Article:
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Regional Vignette: Communities Foundation of Texas

This article first appeared in The Racism Issue of Change Agent.

While racial equity efforts have been going on in Dallas for years, the July 7, 2016 Dallas shootings, which killed five police officers and came on the heels of the killings of Alton Sterling and Philando Castile, were a wake-up call: We needed to step back to better understand and address racial equity issues across our city. Beginning from a place of listening was important. Communities Foundation of Texas (CFT) began working with the W.K. Kellogg Foundation to understand its Truth, Racial Healing, and Transformation model and how it might work in Dallas. In addition, CFT secured internal funding for an inaugural round of CFT grants in support of racial equity work in Dallas. We specifically sought to support storytelling that gives voice and understanding to marginalized experiences, and those working to engage others in looking at racial inequalities locally, contributing to racial healing activities within and across sectors in Dallas, and creating or implementing practical solutions to race-related challenges in Dallas. We also opened our grant eligibility to faith-based institutions and others who didn’t typically apply for our grant opportunities.

The response to CFT seeking out nonprofits in the community doing racial equity work was greater than even we initially expected. While nonprofits implemented a wide range of activities to call out and address racial inequities in their communities, there was a common thread of engaging honestly and thoughtfully with the community. Work among the nonprofits included equity training for teachers, community forums to examine historical racial inequities, art projects to highlight the experiences of people of color, racial healing circles, conversations across faith communities, programs to engage and elevate the youth voice, and community engagement programs to build local leaders and help engage more neighbors in working together to fight inequity. You can learn more about these projects at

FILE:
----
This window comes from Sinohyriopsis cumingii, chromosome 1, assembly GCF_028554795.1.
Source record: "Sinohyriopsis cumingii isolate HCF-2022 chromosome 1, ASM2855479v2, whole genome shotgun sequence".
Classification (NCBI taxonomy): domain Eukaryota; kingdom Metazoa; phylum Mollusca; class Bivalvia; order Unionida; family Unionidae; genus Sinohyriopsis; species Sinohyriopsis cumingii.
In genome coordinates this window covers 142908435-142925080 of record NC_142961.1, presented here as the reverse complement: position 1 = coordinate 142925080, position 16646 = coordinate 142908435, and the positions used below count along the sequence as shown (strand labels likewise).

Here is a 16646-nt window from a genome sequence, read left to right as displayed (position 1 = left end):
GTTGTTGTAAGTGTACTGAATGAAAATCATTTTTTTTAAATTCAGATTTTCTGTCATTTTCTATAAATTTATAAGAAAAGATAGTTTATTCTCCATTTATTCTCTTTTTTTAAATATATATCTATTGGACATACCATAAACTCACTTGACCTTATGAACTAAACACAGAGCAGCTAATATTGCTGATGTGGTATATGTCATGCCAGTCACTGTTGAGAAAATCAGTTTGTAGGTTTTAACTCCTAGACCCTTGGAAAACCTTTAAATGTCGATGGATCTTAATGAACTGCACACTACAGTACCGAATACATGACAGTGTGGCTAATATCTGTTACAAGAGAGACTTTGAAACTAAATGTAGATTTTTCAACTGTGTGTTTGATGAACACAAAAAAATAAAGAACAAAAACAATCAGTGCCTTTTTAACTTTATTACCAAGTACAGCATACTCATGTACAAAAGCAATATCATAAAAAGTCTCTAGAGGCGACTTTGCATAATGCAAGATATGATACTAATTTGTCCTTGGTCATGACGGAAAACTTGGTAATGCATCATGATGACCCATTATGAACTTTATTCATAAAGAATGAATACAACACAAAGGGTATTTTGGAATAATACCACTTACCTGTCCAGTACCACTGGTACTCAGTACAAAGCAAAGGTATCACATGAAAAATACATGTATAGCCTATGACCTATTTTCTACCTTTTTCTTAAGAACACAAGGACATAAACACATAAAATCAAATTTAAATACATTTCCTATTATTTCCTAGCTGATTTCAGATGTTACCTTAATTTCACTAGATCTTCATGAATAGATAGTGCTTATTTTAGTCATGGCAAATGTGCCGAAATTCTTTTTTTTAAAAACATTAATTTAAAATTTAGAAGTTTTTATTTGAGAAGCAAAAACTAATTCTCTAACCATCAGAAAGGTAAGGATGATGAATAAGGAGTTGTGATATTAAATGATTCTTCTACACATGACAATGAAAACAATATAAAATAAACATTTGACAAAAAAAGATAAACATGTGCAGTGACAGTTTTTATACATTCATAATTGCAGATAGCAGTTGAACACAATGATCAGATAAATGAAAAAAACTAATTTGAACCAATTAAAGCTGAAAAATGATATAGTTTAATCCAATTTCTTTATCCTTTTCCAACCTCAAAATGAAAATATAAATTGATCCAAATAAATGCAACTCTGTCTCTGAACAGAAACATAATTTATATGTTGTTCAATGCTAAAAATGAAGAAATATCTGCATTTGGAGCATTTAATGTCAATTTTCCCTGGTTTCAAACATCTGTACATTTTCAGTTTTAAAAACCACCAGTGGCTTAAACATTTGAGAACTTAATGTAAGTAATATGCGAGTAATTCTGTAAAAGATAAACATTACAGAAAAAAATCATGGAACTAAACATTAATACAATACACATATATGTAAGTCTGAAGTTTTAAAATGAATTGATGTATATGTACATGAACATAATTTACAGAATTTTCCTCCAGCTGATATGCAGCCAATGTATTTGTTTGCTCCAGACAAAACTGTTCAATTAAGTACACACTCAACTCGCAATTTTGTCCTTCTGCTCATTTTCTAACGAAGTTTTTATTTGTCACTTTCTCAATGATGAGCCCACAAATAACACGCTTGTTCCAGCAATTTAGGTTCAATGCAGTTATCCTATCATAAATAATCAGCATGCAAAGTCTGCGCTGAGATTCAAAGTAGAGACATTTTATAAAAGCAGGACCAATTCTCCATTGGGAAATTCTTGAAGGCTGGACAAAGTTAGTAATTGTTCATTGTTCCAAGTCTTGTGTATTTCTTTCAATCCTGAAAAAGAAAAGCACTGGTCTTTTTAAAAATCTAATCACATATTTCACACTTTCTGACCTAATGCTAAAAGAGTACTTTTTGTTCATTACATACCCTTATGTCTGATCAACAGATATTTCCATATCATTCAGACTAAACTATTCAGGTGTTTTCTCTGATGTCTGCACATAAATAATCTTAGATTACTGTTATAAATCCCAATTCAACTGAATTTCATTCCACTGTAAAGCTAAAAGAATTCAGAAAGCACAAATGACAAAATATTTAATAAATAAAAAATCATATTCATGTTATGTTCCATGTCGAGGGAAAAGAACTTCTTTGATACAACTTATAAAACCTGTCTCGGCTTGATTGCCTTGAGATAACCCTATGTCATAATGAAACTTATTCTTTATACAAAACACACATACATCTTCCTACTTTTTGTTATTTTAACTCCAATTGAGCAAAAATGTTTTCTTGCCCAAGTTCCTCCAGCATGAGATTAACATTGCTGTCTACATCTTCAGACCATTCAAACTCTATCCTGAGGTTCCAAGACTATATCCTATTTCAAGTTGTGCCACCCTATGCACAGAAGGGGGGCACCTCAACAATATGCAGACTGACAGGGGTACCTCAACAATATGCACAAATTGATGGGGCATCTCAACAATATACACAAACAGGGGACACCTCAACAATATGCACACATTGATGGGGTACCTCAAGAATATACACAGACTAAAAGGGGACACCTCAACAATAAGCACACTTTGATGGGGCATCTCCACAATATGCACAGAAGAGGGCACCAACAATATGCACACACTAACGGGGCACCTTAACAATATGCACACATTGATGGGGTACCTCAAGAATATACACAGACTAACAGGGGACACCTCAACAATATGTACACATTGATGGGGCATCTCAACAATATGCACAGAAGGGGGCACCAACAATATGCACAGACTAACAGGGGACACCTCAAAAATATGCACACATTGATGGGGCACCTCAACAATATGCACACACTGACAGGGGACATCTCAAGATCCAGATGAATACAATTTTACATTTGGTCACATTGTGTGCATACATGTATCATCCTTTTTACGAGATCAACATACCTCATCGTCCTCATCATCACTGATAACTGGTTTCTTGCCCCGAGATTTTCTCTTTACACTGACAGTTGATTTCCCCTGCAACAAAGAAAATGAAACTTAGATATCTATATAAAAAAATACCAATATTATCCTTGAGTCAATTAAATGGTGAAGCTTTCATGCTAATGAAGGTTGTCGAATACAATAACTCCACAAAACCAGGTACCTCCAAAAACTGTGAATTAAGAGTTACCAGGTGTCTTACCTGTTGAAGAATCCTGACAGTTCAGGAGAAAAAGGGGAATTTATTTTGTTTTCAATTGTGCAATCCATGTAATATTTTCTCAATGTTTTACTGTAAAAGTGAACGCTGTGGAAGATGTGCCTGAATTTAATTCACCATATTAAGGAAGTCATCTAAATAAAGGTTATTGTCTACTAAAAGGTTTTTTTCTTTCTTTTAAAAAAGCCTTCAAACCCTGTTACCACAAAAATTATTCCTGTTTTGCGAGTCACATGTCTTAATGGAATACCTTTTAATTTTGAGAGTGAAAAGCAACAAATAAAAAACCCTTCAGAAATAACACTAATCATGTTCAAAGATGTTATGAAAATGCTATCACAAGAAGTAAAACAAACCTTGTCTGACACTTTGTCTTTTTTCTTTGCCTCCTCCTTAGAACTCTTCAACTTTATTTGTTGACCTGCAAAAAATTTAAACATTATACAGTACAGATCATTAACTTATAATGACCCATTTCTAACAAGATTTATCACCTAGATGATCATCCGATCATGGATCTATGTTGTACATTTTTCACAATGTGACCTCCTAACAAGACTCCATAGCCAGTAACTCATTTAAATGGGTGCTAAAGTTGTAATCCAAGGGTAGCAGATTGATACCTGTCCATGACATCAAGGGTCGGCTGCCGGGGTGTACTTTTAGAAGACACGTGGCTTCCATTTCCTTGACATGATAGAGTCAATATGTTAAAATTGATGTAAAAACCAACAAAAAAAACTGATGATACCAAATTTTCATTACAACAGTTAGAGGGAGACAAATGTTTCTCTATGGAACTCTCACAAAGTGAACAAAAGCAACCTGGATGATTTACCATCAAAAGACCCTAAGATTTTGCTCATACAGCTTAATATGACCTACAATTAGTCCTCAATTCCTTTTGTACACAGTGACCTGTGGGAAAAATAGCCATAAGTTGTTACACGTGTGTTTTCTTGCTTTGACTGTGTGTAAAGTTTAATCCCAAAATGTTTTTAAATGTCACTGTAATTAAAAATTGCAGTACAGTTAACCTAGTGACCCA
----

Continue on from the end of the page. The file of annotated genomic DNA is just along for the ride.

“Allowing people the space to tell their stories and providing opportunities for others to hear those stories is the first step toward healing,” said Sarah Cotton Nelson, CFT’s Chief Philanthropy Officer. “Additionally, offering grants specifically in support of those working diligently on issues of racial equity allows CFT as an organization to learn more ourselves about what needs to be changed across our community, and to get to know all those involved more deeply.”

We also continue to seek out the guidance of leaders in our community. From their different vantage points, they witness and experience the challenges of racial inequities daily. Their responses to these challenges are rooted in empathy, and build on the strengths of their clients and communities. Their expertise is invaluable and informs our way forward.


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